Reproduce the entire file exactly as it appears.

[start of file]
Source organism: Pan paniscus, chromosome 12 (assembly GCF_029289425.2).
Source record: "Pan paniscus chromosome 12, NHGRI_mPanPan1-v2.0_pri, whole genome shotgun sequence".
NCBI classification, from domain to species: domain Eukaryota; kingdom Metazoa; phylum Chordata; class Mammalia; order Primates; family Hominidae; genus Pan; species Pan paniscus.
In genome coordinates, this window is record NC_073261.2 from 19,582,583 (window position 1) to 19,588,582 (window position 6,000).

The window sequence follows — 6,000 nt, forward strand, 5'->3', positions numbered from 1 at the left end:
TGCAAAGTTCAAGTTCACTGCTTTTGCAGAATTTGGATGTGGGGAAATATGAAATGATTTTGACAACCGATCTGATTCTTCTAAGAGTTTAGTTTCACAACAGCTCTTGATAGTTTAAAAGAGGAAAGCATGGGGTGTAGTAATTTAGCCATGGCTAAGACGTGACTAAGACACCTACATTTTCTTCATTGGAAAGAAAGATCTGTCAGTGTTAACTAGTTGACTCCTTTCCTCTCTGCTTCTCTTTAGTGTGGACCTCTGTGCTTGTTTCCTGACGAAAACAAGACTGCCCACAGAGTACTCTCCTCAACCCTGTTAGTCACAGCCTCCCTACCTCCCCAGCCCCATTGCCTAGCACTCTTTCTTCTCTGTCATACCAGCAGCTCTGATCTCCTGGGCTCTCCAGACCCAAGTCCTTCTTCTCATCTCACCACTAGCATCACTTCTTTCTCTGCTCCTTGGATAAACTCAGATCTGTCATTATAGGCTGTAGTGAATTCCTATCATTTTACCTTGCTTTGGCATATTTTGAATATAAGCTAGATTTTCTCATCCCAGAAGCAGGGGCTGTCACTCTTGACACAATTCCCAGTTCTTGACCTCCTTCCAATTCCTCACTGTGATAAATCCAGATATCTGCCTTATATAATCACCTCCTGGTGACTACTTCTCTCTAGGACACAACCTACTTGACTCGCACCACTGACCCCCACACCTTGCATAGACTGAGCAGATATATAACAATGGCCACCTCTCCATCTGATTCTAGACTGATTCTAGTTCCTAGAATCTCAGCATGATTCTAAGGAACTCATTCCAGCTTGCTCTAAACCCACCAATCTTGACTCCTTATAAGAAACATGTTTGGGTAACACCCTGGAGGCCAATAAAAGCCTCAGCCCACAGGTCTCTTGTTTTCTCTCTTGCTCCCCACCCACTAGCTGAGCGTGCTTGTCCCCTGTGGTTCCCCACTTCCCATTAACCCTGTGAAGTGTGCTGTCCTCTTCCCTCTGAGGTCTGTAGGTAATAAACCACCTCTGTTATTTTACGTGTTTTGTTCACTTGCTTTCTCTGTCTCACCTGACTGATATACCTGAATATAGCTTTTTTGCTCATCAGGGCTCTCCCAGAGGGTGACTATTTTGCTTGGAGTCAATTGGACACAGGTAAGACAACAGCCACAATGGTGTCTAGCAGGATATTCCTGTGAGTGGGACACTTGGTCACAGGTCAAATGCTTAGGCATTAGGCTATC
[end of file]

Source organism: Pan paniscus, chromosome 12 (assembly GCF_029289425.2).
Source record: "Pan paniscus chromosome 12, NHGRI_mPanPan1-v2.0_pri, whole genome shotgun sequence".
NCBI classification, from domain to species: domain Eukaryota; kingdom Metazoa; phylum Chordata; class Mammalia; order Primates; family Hominidae; genus Pan; species Pan paniscus.
In genome coordinates, this window is record NC_073261.2 from 19,582,583 (window position 1) to 19,588,582 (window position 6,000).

The window sequence follows — 6,000 nt, forward strand, 5'->3', positions numbered from 1 at the left end:
TGCAAAGTTCAAGTTCACTGCTTTTGCAGAATTTGGATGTGGGGAAATATGAAATGATTTTGACAACCGATCTGATTCTTCTAAGAGTTTAGTTTCACAACAGCTCTTGATAGTTTAAAAGAGGAAAGCATGGGGTGTAGTAATTTAGCCATGGCTAAGACGTGACTAAGACACCTACATTTTCTTCATTGGAAAGAAAGATCTGTCAGTGTTAACTAGTTGACTCCTTTCCTCTCTGCTTCTCTTTAGTGTGGACCTCTGTGCTTGTTTCCTGACGAAAACAAGACTGCCCACAGAGTACTCTCCTCAACCCTGTTAGTCACAGCCTCCCTACCTCCCCAGCCCCATTGCCTAGCACTCTTTCTTCTCTGTCATACCAGCAGCTCTGATCTCCTGGGCTCTCCAGACCCAAGTCCTTCTTCTCATCTCACCACTAGCATCACTTCTTTCTCTGCTCCTTGGATAAACTCAGATCTGTCATTATAGGCTGTAGTGAATTCCTATCATTTTACCTTGCTTTGGCATATTTTGAATATAAGCTAGATTTTCTCATCCCAGAAGCAGGGGCTGTCACTCTTGACACAATTCCCAGTTCTTGACCTCCTTCCAATTCCTCACTGTGATAAATCCAGATATCTGCCTTATATAATCACCTCCTGGTGACTACTTCTCTCTAGGACACAACCTACTTGACTCGCACCACTGACCCCCACACCTTGCATAGACTGAGCAGATATATAACAATGGCCACCTCTCCATCTGATTCTAGACTGATTCTAGTTCCTAGAATCTCAGCATGATTCTAAGGAACTCATTCCAGCTTGCTCTAAACCCACCAATCTTGACTCCTTATAAGAAACATGTTTGGGTAACACCCTGGAGGCCAATAAAAGCCTCAGCCCACAGGTCTCTTGTTTTCTCTCTTGCTCCCCACCCACTAGCTGAGCGTGCTTGTCCCCTGTGGTTCCCCACTTCCCATTAACCCTGTGAAGTGTGCTGTCCTCTTCCCTCTGAGGTCTGTAGGTAATAAACCACCTCTGTTATTTTACGTGTTTTGTTCACTTGCTTTCTCTGTCTCACCTGACTGATATACCTGAATATAGCTTTTTTGCTCATCAGGGCTCTCCCAGAGGGTGACTATTTTGCTTGGAGTCAATTGGACACAGGTAAGACAACAGCCACAATGGTGTCTAGCAGGATATTCCTGTGAGTGGGACACTTGGTCACAGGTCAAATGCTTAGGCATTAGGCTATC